Junior Nathanael recounts his evolution from illiterate street kid to grateful young man with hope for the future. September 20, 2019 - Dominican Republic
Before NPH, Junior was a young boy struggling to survive.
My life before joining the NPH family was not the most suitable one for a 9-year-old boy. I practically lived in the streets with a group of friends who were in the same situation as I was. We worked taking care of parked cars outside some shops and offices. In addition to this, we used to ask for money from tourists who visited a tobacco factory near our homes.
It was the easiest way to bring some money home to help my younger brothers and my mother with the basic expenses of the family. I remember that I had to work very hard during the time my mother had just given birth. Since my father had abandoned us before I was born, there was no one to support us. I don't remember him, but his absence was burden to the whole family.
In 2003 I had a horrible accident. One day while my friends and I were panhandling, a policeman tried to scare us away from a group of tourists. As I was fleeing, a water truck ran over my foot. As a result, I spent a month in the hospital. Sometimes the scar still hurts, though I feel fortunate to be able to walk and run normally.
It was then, while I was convalescing, that we heard about the possibility of being welcomed into this family. We were rescued, literally, when I was 11 years old. And I couldn't have been happier for my sister and brothers.
My younger brothers quickly adapted to our new life in NPH. For me it was difficult at first, because I missed my freedom and life in the neighborhood. I wasn’t used to following rules or having a routine; however, I began to have a new childhood with a suitable family, love, healthcare, education, and many other things that I previously lacked. And finally, we knew what it was like to have toys.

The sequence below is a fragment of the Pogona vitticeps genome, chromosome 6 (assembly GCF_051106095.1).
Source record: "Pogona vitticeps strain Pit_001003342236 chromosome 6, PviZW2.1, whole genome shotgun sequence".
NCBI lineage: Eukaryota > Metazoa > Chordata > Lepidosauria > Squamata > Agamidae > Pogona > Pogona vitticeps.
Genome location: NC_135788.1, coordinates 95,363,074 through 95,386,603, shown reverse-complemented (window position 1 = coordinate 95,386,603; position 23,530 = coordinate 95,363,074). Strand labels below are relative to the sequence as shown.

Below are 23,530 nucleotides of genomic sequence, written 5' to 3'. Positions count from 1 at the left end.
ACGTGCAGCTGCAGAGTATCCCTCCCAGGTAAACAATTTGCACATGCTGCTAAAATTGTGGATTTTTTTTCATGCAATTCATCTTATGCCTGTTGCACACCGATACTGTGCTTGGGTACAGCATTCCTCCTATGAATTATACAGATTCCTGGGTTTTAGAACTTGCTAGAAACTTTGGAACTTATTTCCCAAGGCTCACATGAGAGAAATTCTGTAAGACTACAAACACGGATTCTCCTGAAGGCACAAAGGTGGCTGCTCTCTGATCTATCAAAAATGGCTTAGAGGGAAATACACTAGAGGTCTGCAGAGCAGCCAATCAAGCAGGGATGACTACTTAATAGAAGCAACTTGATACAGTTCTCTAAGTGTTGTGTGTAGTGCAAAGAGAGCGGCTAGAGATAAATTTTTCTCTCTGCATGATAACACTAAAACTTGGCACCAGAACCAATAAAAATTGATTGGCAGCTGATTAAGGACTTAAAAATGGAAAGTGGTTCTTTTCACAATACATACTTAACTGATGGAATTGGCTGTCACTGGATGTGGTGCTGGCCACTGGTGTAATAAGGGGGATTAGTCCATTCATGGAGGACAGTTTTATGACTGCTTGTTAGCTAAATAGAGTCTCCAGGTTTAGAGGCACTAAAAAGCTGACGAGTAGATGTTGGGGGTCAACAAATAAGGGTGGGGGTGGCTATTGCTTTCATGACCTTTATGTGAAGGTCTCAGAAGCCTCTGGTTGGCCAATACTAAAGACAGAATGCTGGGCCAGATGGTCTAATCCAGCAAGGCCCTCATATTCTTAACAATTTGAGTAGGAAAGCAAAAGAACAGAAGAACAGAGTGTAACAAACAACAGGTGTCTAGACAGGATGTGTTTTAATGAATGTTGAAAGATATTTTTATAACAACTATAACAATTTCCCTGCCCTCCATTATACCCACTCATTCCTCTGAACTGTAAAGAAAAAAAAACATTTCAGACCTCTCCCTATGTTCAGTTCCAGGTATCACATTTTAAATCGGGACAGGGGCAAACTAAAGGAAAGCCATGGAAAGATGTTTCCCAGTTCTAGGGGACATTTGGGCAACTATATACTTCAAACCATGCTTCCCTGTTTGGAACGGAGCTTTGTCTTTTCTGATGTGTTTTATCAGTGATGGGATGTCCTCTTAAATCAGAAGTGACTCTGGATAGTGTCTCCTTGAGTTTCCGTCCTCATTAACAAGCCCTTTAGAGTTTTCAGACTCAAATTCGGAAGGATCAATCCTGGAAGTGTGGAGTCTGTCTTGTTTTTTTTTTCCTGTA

Something very important for me when I arrived at NPH was that I was able to start my studies. At the age of 11 I still could not read or write. The only thing I knew was numbers ... the cost and the price of the things we needed in the house.
I feel grateful for the great opportunity that life has given me and for being part of this great family.
I am Junior Nathanael and today I am 26 years old. That child who lived in the streets, who did not know how to read or write, finished his secondary studies and plans to complete his university studies.
Today I am a young man who, thanks to the internship program that NPH administers for its children, I am work as a documentation assistant for MSC Dominicana, a shipping company.
Thank God and NPH, today many of us have a story with an ending very different from how it started. We dream and strive for more. We keep moving forward.
Alba Pérez Communications Officer
You may be only one person in the world, but you may be all the world to one child.
—Fr. William Wasson